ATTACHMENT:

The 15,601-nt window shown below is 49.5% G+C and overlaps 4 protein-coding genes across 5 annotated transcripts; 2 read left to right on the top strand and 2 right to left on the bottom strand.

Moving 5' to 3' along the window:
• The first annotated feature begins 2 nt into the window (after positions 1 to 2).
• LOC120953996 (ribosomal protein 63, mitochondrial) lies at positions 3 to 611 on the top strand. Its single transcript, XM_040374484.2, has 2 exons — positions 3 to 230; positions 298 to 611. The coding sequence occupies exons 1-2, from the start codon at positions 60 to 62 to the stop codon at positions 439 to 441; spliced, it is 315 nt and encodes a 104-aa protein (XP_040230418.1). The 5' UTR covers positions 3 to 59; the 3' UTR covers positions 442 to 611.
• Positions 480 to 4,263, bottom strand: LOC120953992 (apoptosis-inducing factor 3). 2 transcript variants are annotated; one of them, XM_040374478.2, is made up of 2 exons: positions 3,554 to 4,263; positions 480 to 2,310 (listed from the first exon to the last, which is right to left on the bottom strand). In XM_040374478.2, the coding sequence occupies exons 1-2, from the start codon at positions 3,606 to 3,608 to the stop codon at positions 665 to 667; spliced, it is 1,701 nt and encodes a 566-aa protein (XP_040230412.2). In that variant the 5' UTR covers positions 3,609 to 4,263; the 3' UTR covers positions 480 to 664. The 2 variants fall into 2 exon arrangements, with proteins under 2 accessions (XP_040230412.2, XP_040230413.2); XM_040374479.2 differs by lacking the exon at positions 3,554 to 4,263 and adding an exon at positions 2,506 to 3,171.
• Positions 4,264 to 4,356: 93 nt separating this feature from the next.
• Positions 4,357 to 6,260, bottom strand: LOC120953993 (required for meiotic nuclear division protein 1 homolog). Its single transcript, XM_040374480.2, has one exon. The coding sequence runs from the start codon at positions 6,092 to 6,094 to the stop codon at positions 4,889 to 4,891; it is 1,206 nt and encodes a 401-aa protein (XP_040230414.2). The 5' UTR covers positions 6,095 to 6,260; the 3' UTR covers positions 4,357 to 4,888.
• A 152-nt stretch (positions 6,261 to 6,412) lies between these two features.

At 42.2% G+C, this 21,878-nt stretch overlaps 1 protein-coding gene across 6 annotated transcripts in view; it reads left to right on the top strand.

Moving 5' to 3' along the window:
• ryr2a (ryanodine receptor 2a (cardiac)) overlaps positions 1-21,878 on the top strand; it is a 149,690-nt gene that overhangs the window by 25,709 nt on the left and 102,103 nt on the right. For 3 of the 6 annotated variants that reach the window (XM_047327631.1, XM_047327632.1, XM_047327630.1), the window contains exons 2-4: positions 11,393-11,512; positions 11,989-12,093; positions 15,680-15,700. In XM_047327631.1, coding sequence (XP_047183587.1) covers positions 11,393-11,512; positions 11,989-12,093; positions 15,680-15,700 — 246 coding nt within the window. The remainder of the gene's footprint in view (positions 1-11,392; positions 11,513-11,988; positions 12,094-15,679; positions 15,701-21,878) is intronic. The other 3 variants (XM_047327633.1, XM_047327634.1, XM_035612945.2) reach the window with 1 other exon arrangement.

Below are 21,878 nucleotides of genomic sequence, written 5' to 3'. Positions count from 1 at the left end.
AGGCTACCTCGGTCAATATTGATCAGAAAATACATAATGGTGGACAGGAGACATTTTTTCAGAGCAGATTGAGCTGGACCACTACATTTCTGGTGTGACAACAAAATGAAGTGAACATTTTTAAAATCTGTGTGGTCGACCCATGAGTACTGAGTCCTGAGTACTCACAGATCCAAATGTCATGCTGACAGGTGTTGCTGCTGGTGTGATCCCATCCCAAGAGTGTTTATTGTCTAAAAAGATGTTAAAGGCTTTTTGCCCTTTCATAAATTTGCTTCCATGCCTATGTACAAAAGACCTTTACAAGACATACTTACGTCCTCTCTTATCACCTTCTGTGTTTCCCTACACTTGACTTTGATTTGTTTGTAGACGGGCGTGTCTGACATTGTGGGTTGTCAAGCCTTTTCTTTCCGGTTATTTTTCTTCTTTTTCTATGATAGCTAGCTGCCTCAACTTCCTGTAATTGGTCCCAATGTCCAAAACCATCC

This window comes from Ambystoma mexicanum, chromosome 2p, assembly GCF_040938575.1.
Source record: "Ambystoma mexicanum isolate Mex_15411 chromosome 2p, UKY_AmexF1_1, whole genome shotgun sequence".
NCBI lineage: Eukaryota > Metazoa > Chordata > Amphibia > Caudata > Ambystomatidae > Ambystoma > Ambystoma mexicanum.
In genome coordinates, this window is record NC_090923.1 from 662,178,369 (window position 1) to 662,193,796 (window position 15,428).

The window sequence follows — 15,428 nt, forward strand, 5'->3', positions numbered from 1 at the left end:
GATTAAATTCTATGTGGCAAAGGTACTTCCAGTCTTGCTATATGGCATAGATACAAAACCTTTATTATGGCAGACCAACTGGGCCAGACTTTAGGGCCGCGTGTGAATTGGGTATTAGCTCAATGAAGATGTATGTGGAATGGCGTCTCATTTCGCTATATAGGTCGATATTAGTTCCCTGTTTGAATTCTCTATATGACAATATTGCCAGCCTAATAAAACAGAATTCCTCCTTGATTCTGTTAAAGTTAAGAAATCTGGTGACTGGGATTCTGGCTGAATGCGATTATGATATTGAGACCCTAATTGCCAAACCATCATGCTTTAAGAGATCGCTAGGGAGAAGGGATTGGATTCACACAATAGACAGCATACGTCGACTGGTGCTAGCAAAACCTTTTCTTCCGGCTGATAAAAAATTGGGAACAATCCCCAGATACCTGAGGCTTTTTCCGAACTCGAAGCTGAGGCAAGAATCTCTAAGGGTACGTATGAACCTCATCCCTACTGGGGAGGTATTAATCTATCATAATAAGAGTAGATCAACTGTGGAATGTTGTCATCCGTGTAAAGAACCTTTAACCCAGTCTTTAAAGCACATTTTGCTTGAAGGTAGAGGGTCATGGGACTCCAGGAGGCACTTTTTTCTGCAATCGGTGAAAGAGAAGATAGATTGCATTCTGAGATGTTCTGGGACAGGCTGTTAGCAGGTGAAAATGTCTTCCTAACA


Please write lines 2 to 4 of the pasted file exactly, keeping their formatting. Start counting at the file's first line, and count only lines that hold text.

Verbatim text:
Moving 5' to 3' along the window:
• The first annotated feature begins 2 nt into the window (after positions 1 to 2).
• LOC120953996 (ribosomal protein 63, mitochondrial) lies at positions 3 to 611 on the top strand. Its single transcript, XM_040374484.2, has 2 exons — positions 3 to 230; positions 298 to 611. The coding sequence occupies exons 1-2, from the start codon at positions 60 to 62 to the stop codon at positions 439 to 441; spliced, it is 315 nt and encodes a 104-aa protein (XP_040230418.1). The 5' UTR covers positions 3 to 59; the 3' UTR covers positions 442 to 611.